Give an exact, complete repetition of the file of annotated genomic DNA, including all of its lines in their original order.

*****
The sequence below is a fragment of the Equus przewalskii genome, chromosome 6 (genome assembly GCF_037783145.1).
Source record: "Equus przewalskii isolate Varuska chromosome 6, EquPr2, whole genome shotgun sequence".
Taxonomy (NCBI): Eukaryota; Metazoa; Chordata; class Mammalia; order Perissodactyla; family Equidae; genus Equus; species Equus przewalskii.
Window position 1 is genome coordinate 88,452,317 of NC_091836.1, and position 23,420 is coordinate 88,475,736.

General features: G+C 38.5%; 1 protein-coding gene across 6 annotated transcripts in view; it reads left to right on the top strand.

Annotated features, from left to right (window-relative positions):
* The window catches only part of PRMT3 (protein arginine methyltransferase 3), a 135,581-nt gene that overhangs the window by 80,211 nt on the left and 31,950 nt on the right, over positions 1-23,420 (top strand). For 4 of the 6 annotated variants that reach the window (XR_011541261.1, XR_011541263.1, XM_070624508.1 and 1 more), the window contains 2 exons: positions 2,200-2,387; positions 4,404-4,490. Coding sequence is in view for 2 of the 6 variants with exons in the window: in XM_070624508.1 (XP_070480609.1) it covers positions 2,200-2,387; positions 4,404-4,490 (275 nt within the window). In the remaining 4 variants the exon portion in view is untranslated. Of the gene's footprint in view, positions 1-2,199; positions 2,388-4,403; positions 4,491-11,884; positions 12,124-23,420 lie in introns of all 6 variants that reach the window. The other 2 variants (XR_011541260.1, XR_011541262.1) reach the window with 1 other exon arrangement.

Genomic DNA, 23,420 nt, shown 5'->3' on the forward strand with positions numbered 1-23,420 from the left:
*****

The sequence below is a fragment of the Equus przewalskii genome, chromosome 6 (genome assembly GCF_037783145.1).
Source record: "Equus przewalskii isolate Varuska chromosome 6, EquPr2, whole genome shotgun sequence".
Taxonomy (NCBI): Eukaryota; Metazoa; Chordata; class Mammalia; order Perissodactyla; family Equidae; genus Equus; species Equus przewalskii.
Window position 1 is genome coordinate 88,452,317 of NC_091836.1, and position 23,420 is coordinate 88,475,736.

General features: G+C 38.5%; 1 protein-coding gene across 6 annotated transcripts in view; it reads left to right on the top strand.

Annotated features, from left to right (window-relative positions):
* The window catches only part of PRMT3 (protein arginine methyltransferase 3), a 135,581-nt gene that overhangs the window by 80,211 nt on the left and 31,950 nt on the right, over positions 1-23,420 (top strand). For 4 of the 6 annotated variants that reach the window (XR_011541261.1, XR_011541263.1, XM_070624508.1 and 1 more), the window contains 2 exons: positions 2,200-2,387; positions 4,404-4,490. Coding sequence is in view for 2 of the 6 variants with exons in the window: in XM_070624508.1 (XP_070480609.1) it covers positions 2,200-2,387; positions 4,404-4,490 (275 nt within the window). In the remaining 4 variants the exon portion in view is untranslated. Of the gene's footprint in view, positions 1-2,199; positions 2,388-4,403; positions 4,491-11,884; positions 12,124-23,420 lie in introns of all 6 variants that reach the window. The other 2 variants (XR_011541260.1, XR_011541262.1) reach the window with 1 other exon arrangement.

Genomic DNA, 23,420 nt, shown 5'->3' on the forward strand with positions numbered 1-23,420 from the left: